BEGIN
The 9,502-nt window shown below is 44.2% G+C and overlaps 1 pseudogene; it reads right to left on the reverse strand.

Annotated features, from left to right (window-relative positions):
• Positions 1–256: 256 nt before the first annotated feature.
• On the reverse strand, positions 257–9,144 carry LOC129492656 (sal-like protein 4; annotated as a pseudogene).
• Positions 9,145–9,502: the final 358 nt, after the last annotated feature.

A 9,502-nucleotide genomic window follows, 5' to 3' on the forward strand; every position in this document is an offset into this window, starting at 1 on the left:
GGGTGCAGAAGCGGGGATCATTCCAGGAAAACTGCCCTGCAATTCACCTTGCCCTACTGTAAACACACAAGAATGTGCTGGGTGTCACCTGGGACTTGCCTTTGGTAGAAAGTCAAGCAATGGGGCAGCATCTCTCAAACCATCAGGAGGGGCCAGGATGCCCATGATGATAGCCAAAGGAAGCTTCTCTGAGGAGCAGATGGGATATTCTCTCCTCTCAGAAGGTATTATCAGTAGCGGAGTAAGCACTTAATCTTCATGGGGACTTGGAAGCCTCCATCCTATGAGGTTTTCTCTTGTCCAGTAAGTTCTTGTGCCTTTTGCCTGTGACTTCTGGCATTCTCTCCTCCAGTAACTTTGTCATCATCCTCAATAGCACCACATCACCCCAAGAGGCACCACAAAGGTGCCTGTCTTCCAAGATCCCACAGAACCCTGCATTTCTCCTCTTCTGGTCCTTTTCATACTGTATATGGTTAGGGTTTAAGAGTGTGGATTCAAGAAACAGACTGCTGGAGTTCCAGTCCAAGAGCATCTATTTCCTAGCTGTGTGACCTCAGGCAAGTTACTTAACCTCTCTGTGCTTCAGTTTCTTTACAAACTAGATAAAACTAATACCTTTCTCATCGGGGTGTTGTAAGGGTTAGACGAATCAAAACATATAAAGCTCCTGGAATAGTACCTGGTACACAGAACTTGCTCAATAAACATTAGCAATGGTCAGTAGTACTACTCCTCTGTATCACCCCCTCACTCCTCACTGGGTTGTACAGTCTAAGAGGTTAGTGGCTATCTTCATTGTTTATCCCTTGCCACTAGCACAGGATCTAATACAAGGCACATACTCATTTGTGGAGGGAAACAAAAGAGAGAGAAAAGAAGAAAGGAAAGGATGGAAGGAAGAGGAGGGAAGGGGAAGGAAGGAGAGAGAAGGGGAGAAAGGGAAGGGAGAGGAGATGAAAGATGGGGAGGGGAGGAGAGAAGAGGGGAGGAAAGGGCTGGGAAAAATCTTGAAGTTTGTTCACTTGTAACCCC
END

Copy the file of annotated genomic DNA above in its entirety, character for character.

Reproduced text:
The 9,502-nt window shown below is 44.2% G+C and overlaps 1 pseudogene; it reads right to left on the reverse strand.

Annotated features, from left to right (window-relative positions):
• Positions 1–256: 256 nt before the first annotated feature.
• On the reverse strand, positions 257–9,144 carry LOC129492656 (sal-like protein 4; annotated as a pseudogene).
• Positions 9,145–9,502: the final 358 nt, after the last annotated feature.

A 9,502-nucleotide genomic window follows, 5' to 3' on the forward strand; every position in this document is an offset into this window, starting at 1 on the left:
GGGTGCAGAAGCGGGGATCATTCCAGGAAAACTGCCCTGCAATTCACCTTGCCCTACTGTAAACACACAAGAATGTGCTGGGTGTCACCTGGGACTTGCCTTTGGTAGAAAGTCAAGCAATGGGGCAGCATCTCTCAAACCATCAGGAGGGGCCAGGATGCCCATGATGATAGCCAAAGGAAGCTTCTCTGAGGAGCAGATGGGATATTCTCTCCTCTCAGAAGGTATTATCAGTAGCGGAGTAAGCACTTAATCTTCATGGGGACTTGGAAGCCTCCATCCTATGAGGTTTTCTCTTGTCCAGTAAGTTCTTGTGCCTTTTGCCTGTGACTTCTGGCATTCTCTCCTCCAGTAACTTTGTCATCATCCTCAATAGCACCACATCACCCCAAGAGGCACCACAAAGGTGCCTGTCTTCCAAGATCCCACAGAACCCTGCATTTCTCCTCTTCTGGTCCTTTTCATACTGTATATGGTTAGGGTTTAAGAGTGTGGATTCAAGAAACAGACTGCTGGAGTTCCAGTCCAAGAGCATCTATTTCCTAGCTGTGTGACCTCAGGCAAGTTACTTAACCTCTCTGTGCTTCAGTTTCTTTACAAACTAGATAAAACTAATACCTTTCTCATCGGGGTGTTGTAAGGGTTAGACGAATCAAAACATATAAAGCTCCTGGAATAGTACCTGGTACACAGAACTTGCTCAATAAACATTAGCAATGGTCAGTAGTACTACTCCTCTGTATCACCCCCTCACTCCTCACTGGGTTGTACAGTCTAAGAGGTTAGTGGCTATCTTCATTGTTTATCCCTTGCCACTAGCACAGGATCTAATACAAGGCACATACTCATTTGTGGAGGGAAACAAAAGAGAGAGAAAAGAAGAAAGGAAAGGATGGAAGGAAGAGGAGGGAAGGGGAAGGAAGGAGAGAGAAGGGGAGAAAGGGAAGGGAGAGGAGATGAAAGATGGGGAGGGGAGGAGAGAAGAGGGGAGGAAAGGGCTGGGAAAAATCTTGAAGTTTGTTCACTTGTAACCCC